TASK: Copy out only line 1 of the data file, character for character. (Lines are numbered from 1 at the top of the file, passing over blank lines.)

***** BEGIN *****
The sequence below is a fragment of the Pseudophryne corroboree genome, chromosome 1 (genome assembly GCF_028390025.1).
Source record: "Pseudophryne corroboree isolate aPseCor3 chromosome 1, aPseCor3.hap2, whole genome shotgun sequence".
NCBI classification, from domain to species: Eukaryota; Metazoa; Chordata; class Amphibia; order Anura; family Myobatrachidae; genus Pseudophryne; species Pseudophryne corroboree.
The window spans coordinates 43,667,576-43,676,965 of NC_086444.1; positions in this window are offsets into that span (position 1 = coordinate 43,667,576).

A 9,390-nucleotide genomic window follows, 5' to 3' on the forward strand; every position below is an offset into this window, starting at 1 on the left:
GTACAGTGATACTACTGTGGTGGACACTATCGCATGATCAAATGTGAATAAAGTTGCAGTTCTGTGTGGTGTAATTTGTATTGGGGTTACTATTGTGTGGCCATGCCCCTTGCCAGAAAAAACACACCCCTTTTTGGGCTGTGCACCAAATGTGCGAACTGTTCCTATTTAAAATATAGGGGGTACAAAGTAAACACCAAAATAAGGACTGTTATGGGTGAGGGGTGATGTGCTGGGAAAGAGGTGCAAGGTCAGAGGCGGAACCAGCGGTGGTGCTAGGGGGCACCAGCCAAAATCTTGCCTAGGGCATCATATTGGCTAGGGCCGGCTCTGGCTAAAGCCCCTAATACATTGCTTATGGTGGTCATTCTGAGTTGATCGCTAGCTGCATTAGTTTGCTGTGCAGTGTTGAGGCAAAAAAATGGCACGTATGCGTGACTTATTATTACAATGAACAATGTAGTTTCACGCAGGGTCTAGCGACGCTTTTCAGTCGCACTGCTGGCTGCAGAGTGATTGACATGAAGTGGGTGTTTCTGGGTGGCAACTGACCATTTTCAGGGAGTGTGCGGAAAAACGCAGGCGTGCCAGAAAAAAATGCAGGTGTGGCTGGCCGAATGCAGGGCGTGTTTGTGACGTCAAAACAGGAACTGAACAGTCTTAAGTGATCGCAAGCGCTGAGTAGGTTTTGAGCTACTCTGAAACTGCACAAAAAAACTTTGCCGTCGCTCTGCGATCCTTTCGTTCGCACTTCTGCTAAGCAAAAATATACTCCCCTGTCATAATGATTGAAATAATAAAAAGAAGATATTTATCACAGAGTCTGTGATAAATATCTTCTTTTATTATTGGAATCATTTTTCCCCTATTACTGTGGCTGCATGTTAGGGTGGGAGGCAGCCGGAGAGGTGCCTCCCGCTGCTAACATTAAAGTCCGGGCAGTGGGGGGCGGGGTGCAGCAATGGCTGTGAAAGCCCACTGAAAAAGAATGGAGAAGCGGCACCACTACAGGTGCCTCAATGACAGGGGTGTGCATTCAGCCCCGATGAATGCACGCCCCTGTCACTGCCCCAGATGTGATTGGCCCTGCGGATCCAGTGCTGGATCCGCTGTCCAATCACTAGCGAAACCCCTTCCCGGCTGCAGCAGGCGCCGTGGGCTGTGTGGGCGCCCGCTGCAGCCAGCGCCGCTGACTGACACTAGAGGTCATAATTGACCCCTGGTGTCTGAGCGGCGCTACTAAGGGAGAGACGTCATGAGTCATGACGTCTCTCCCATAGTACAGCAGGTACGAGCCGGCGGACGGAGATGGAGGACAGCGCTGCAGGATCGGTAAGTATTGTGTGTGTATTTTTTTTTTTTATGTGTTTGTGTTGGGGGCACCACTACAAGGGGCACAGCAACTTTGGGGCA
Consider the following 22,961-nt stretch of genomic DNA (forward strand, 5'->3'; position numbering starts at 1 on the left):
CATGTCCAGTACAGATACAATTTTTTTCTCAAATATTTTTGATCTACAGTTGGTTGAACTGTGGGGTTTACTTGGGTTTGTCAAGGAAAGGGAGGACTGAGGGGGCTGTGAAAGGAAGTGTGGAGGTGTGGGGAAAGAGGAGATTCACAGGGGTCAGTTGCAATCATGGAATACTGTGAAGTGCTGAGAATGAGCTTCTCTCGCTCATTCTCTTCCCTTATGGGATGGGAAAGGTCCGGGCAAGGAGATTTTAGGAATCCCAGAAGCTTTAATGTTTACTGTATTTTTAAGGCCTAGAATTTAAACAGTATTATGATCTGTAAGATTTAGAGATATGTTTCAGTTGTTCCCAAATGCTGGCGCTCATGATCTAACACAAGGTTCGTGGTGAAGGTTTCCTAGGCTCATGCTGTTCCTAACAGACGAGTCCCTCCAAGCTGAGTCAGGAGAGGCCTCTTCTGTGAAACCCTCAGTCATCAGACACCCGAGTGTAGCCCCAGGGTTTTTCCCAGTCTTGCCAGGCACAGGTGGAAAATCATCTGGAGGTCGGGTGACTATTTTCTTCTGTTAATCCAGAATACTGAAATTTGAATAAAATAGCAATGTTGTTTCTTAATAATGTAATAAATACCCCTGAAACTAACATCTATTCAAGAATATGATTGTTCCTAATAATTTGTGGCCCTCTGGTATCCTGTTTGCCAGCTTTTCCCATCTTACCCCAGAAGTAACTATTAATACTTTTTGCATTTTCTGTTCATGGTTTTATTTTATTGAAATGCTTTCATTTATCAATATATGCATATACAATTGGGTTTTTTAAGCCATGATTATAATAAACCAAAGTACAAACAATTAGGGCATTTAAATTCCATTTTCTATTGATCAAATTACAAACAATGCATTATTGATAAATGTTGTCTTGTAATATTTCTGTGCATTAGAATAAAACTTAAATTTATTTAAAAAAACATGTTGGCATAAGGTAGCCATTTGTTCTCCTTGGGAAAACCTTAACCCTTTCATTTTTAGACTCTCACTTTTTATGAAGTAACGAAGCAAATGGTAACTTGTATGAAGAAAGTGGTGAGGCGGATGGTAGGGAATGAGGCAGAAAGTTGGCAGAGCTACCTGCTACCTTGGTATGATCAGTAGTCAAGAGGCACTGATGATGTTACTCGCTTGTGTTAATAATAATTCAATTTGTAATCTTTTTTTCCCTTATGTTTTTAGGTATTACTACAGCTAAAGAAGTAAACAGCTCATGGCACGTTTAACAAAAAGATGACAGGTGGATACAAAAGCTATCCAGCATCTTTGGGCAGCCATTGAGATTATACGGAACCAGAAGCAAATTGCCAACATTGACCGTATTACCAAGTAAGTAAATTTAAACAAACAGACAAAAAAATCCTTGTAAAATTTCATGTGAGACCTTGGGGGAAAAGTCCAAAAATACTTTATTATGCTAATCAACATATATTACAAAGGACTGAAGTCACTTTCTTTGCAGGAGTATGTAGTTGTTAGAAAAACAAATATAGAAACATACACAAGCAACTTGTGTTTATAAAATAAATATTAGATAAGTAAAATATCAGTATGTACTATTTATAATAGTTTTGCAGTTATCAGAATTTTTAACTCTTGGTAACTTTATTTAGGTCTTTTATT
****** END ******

The sequence below is a fragment of the Pseudophryne corroboree genome, chromosome 1 (genome assembly GCF_028390025.1).